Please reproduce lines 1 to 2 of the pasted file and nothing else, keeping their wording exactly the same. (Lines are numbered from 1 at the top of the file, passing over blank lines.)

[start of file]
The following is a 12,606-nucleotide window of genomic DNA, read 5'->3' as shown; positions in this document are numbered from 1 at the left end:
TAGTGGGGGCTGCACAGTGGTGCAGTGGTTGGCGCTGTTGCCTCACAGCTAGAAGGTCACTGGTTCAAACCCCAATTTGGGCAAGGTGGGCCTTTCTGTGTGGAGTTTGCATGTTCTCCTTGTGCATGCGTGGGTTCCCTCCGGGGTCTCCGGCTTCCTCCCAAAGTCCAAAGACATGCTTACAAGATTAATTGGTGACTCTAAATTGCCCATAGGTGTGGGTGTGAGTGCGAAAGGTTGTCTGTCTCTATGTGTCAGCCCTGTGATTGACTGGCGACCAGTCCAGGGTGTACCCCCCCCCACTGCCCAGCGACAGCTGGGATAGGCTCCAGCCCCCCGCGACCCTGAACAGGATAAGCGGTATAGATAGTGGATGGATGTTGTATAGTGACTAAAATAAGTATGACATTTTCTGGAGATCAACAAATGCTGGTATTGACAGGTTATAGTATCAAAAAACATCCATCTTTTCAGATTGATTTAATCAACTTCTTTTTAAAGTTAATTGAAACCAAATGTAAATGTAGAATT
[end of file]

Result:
The following is a 12,606-nucleotide window of genomic DNA, read 5'->3' as shown; positions in this document are numbered from 1 at the left end:
TAGTGGGGGCTGCACAGTGGTGCAGTGGTTGGCGCTGTTGCCTCACAGCTAGAAGGTCACTGGTTCAAACCCCAATTTGGGCAAGGTGGGCCTTTCTGTGTGGAGTTTGCATGTTCTCCTTGTGCATGCGTGGGTTCCCTCCGGGGTCTCCGGCTTCCTCCCAAAGTCCAAAGACATGCTTACAAGATTAATTGGTGACTCTAAATTGCCCATAGGTGTGGGTGTGAGTGCGAAAGGTTGTCTGTCTCTATGTGTCAGCCCTGTGATTGACTGGCGACCAGTCCAGGGTGTACCCCCCCCCACTGCCCAGCGACAGCTGGGATAGGCTCCAGCCCCCCGCGACCCTGAACAGGATAAGCGGTATAGATAGTGGATGGATGTTGTATAGTGACTAAAATAAGTATGACATTTTCTGGAGATCAACAAATGCTGGTATTGACAGGTTATAGTATCAAAAAACATCCATCTTTTCAGATTGATTTAATCAACTTCTTTTTAAAGTTAATTGAAACCAAATGTAAATGTAGAATT